The clinical characteristics of participants were obtained from patient medical records. Nation- al Cancer Institute (NCI) common toxicity cri- teria (version 2.0) guidelines were applied to evaluate the severity of nausea, vomiting and diarrhea (Table 1). Participants were taught to record the severity of the adverse events daily throughout the experimental course. Ad- ditionally, patients were called every seven days to remind them to answer the questionnaire. The weight, height, total blood protein and albumin levels of each participant were measured two times, at the beginning and end of the study. Body mass index (BMI) was calculated using the following equation: BMI = weight (kg)/height (m)2.
Sample size of calculation ample size calculation
The primary study outcome was the difference in vomiting incidence rate between the sub-cohorts. The study was designed to have a statistic- al power of 0.9 to detect a difference between the subcohorts, on the basis of a published vomiting incidence rate of 10% in an experimental sub-cohort and of 40% in controls, with a two-sided alpha value of 0.05 [14, 16]. Achi- eving these specifications re- quired the recruitment of 40 participants per sub-cohort; 45 patients were recruited per sub-cohort to account for loss-to-follow up.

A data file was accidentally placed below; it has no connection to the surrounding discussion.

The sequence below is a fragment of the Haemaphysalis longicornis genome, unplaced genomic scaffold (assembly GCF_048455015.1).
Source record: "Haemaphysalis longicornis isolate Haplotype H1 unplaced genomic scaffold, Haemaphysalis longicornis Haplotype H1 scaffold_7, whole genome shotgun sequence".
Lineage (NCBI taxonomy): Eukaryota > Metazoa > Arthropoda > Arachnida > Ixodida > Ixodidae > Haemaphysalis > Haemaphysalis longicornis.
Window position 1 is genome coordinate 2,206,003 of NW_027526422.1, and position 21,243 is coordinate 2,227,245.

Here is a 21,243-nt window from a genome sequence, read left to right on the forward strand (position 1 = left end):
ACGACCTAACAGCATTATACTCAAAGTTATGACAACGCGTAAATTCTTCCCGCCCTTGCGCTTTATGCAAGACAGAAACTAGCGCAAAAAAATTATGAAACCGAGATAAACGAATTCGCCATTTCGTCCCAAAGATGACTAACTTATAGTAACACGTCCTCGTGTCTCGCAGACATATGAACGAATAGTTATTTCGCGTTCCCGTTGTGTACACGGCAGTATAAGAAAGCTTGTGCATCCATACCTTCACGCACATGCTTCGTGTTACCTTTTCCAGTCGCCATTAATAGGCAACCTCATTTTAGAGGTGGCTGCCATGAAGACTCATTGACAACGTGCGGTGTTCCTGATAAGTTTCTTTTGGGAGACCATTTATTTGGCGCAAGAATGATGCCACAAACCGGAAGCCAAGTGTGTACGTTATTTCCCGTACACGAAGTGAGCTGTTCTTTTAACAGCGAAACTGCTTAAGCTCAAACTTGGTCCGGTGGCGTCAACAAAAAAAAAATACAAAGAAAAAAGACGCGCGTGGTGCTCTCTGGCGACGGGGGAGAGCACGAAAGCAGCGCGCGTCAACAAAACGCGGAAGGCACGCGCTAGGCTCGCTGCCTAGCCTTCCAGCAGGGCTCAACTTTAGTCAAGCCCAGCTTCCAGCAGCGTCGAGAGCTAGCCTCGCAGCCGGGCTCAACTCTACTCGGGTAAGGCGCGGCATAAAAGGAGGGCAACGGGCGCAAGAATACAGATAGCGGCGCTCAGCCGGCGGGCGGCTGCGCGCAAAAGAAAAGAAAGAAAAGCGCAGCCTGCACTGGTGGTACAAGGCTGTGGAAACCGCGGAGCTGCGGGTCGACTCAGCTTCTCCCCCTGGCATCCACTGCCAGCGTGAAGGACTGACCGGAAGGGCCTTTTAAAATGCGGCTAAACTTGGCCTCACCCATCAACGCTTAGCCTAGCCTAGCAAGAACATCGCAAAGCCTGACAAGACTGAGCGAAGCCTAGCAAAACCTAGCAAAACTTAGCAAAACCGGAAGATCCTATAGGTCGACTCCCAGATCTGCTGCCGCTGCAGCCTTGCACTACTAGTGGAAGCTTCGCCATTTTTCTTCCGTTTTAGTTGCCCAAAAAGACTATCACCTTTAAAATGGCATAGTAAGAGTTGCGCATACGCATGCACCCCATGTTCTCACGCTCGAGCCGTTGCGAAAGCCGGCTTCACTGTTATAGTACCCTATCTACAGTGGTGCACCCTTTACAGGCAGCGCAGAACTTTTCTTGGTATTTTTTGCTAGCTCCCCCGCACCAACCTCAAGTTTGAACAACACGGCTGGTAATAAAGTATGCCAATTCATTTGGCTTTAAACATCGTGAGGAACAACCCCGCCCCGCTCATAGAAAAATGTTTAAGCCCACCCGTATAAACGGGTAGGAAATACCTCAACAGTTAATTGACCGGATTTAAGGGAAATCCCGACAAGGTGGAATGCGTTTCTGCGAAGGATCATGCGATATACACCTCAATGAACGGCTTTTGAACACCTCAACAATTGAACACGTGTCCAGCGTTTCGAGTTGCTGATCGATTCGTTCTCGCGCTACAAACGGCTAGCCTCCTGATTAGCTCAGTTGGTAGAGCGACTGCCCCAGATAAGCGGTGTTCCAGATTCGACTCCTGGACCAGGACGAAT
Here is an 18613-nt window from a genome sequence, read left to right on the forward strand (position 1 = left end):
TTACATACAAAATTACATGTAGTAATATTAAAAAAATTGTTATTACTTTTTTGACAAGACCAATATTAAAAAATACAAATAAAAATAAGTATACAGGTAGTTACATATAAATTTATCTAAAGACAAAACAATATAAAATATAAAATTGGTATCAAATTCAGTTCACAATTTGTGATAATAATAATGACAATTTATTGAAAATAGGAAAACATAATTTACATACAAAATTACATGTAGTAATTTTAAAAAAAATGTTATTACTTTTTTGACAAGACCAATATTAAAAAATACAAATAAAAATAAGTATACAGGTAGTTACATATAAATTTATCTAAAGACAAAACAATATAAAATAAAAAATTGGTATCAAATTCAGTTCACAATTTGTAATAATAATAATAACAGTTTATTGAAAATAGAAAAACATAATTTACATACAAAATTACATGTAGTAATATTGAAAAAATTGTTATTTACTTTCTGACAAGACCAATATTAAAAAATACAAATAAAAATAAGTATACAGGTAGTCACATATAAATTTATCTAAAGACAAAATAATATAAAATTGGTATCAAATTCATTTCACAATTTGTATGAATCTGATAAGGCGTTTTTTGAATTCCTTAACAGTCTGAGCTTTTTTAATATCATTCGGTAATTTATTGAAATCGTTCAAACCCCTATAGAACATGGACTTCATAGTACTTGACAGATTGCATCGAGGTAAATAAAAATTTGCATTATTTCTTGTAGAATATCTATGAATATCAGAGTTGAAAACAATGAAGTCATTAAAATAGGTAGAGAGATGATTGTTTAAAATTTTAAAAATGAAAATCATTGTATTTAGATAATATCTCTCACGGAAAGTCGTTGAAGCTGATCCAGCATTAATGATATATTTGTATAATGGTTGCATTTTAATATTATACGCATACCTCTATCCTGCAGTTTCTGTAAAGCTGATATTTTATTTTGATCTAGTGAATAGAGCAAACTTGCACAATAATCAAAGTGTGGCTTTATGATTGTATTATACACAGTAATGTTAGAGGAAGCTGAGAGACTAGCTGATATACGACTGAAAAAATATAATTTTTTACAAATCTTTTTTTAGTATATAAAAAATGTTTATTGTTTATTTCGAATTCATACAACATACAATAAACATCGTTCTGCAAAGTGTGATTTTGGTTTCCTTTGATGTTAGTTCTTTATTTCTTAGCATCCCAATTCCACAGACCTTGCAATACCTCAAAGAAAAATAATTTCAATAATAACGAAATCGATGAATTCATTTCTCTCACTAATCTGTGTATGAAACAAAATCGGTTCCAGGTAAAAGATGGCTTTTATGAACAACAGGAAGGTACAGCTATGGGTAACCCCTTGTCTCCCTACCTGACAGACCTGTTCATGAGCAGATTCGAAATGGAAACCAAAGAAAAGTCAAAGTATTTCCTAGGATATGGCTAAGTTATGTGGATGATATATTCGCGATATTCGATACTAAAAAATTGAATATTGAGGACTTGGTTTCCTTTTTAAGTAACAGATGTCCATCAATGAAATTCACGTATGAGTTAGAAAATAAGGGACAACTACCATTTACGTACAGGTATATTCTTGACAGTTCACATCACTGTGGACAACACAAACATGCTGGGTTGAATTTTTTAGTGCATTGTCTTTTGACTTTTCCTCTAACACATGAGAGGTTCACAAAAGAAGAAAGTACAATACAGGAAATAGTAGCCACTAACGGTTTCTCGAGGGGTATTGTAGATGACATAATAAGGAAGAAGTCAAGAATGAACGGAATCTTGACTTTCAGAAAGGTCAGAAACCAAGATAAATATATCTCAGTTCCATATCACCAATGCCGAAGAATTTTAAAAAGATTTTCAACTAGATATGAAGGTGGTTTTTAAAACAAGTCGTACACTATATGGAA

Patient demographics and clinical data
APA treatment is a feasible technique to decrease the severity and duration of nausea, vomiting and diarrhea events experienced by breast cancer patients receiving chemotherapy. Use of this technique may have improved the nutritional status of recipients. These data did not indicate that gastrointestinal-targeted APA reduced overall incidence rates of nausea, vomiting and diarrhea. More studies are needed to verify the findings of the present research and to further explore the underlying mechanisms of APA.
Co workers from the seyedelshohada Hospital helped with the trial completion.
Citation: Tofighi SAR, Reyhani M, et al. (2022) The effect of Auriculotherapy in the Control of Chemotherapy-Induced Nausea and Vomiting in Women with Breast Cancer. J Can Sci Res 7:524
Received: 10-Oct-2022, Manuscript No. JCSR-22-5634; Editor assigned: 12-Oct-2022, Pre QC No. JCSR-22-5634 (PQ); Reviewed: 26-Oct-2022, QC No. JCSR-22-5634; Revised: 03-Nov-2022, Manuscript No. JCSR-22-5634 (R); Published: 11-Nov-2022 , DOI: 10.35248/2576-14126.96.36.1994
Copyright: © 2022 Tofighi SAR, et al. This is an open-access article distributed under the terms of the Creative Commons Attribution License, which permits unrestricted use, distribution, and reproduction in any medium, provided the original author and source are credited.